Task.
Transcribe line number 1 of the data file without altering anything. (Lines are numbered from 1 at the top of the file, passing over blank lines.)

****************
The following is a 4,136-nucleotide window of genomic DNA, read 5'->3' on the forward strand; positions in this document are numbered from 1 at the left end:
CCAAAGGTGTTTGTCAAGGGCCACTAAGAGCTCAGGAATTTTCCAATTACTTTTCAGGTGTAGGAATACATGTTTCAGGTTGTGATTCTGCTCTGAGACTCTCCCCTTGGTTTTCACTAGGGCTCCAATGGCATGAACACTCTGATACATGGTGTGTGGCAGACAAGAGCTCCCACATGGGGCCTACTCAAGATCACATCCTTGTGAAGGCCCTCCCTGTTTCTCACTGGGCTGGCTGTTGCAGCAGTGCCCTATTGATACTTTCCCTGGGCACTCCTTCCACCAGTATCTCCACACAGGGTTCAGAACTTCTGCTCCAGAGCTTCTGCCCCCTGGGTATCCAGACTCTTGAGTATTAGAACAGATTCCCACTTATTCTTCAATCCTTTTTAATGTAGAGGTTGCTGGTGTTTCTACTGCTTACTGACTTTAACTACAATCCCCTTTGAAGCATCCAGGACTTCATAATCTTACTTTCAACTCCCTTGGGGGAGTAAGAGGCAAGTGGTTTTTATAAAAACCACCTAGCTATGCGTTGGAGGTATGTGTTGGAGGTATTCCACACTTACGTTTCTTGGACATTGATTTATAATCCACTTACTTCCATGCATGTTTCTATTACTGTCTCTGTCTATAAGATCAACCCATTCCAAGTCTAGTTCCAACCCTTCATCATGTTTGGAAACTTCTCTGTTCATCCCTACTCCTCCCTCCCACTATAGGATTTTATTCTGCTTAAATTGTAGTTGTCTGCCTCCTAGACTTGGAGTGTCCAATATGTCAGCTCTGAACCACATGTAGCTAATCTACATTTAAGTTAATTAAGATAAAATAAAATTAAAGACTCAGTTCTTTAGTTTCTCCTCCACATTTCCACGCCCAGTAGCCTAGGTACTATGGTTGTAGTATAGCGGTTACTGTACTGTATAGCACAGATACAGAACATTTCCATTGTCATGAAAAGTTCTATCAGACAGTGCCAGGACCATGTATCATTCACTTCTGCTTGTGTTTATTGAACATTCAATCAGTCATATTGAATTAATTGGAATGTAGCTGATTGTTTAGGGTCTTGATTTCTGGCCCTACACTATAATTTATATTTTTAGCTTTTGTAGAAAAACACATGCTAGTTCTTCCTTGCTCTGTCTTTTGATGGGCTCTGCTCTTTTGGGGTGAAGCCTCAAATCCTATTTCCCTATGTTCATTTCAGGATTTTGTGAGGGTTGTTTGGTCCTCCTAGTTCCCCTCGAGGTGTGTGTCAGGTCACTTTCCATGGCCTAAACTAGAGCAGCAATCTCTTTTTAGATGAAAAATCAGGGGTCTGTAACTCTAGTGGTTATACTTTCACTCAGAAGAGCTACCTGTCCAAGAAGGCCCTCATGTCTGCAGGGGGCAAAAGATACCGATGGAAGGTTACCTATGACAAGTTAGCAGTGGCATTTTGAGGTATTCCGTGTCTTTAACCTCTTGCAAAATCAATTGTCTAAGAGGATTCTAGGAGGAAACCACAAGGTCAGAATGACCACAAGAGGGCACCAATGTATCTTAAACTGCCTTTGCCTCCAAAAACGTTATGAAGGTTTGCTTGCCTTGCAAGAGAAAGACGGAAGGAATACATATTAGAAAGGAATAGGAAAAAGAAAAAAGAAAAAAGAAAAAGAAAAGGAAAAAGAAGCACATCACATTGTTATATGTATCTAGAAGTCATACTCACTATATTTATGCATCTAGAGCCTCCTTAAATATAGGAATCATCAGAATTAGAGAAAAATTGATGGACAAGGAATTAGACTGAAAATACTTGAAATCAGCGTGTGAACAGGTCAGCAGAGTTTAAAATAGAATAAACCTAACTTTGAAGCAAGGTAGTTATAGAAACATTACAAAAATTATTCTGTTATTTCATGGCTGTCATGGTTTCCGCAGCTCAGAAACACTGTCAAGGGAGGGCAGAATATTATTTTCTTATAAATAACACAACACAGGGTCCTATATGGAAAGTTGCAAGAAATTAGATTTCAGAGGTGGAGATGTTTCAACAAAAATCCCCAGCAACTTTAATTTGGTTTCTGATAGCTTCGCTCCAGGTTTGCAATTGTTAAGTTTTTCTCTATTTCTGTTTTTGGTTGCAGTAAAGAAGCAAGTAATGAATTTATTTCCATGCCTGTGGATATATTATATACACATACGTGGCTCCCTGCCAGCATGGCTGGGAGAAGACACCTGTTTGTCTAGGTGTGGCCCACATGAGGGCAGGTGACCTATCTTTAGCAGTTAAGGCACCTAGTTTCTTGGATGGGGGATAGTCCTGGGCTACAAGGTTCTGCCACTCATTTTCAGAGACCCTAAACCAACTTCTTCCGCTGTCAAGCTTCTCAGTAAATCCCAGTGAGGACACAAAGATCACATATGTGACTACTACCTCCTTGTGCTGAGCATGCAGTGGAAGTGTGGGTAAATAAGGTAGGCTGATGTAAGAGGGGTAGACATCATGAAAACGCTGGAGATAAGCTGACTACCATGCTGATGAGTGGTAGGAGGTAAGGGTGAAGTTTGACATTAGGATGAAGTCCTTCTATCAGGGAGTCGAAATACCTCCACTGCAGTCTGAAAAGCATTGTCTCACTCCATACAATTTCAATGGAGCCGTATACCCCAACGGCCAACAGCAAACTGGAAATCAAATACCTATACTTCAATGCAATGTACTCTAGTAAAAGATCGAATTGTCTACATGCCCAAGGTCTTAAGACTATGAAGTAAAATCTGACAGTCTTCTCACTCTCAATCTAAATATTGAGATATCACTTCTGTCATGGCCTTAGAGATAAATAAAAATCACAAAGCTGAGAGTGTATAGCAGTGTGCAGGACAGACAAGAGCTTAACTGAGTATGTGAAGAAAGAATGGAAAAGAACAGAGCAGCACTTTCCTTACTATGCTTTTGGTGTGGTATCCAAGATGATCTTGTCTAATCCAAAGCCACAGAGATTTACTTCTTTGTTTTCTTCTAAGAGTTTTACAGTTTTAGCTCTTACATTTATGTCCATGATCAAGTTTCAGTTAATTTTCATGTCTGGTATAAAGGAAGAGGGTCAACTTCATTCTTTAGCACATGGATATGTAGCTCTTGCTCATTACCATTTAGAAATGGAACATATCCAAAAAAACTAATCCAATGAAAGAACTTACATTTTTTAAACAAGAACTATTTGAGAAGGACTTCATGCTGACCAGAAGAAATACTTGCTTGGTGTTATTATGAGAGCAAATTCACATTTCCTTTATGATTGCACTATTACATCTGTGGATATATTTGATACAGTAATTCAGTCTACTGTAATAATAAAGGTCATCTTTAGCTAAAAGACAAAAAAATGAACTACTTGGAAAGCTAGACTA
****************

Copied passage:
The following is a 4,136-nucleotide window of genomic DNA, read 5'->3' on the forward strand; positions in this document are numbered from 1 at the left end: